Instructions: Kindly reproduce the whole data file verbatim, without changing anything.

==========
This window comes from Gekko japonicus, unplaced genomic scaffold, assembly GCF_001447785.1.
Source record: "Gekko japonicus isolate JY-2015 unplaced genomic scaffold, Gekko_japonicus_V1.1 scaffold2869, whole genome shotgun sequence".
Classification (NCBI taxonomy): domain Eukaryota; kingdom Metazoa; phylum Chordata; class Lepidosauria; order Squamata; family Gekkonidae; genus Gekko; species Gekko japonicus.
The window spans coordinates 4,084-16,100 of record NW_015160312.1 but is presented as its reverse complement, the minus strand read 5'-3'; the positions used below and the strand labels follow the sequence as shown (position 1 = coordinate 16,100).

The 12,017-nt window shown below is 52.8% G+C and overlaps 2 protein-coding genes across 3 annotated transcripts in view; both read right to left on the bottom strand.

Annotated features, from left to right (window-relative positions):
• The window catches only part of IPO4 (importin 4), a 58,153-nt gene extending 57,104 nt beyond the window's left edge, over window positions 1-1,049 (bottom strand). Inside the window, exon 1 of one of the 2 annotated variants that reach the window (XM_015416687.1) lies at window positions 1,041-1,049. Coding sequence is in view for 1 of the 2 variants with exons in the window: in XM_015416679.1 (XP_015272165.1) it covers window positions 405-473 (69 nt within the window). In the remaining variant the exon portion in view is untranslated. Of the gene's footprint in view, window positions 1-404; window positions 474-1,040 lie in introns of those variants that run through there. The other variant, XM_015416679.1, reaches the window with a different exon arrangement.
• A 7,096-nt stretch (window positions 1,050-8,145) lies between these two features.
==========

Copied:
This window comes from Gekko japonicus, unplaced genomic scaffold, assembly GCF_001447785.1.
Source record: "Gekko japonicus isolate JY-2015 unplaced genomic scaffold, Gekko_japonicus_V1.1 scaffold2869, whole genome shotgun sequence".
Classification (NCBI taxonomy): domain Eukaryota; kingdom Metazoa; phylum Chordata; class Lepidosauria; order Squamata; family Gekkonidae; genus Gekko; species Gekko japonicus.
The window spans coordinates 4,084-16,100 of record NW_015160312.1 but is presented as its reverse complement, the minus strand read 5'-3'; the positions used below and the strand labels follow the sequence as shown (position 1 = coordinate 16,100).

The 12,017-nt window shown below is 52.8% G+C and overlaps 2 protein-coding genes across 3 annotated transcripts in view; both read right to left on the bottom strand.

Annotated features, from left to right (window-relative positions):
• The window catches only part of IPO4 (importin 4), a 58,153-nt gene extending 57,104 nt beyond the window's left edge, over window positions 1-1,049 (bottom strand). Inside the window, exon 1 of one of the 2 annotated variants that reach the window (XM_015416687.1) lies at window positions 1,041-1,049. Coding sequence is in view for 1 of the 2 variants with exons in the window: in XM_015416679.1 (XP_015272165.1) it covers window positions 405-473 (69 nt within the window). In the remaining variant the exon portion in view is untranslated. Of the gene's footprint in view, window positions 1-404; window positions 474-1,040 lie in introns of those variants that run through there. The other variant, XM_015416679.1, reaches the window with a different exon arrangement.
• A 7,096-nt stretch (window positions 1,050-8,145) lies between these two features.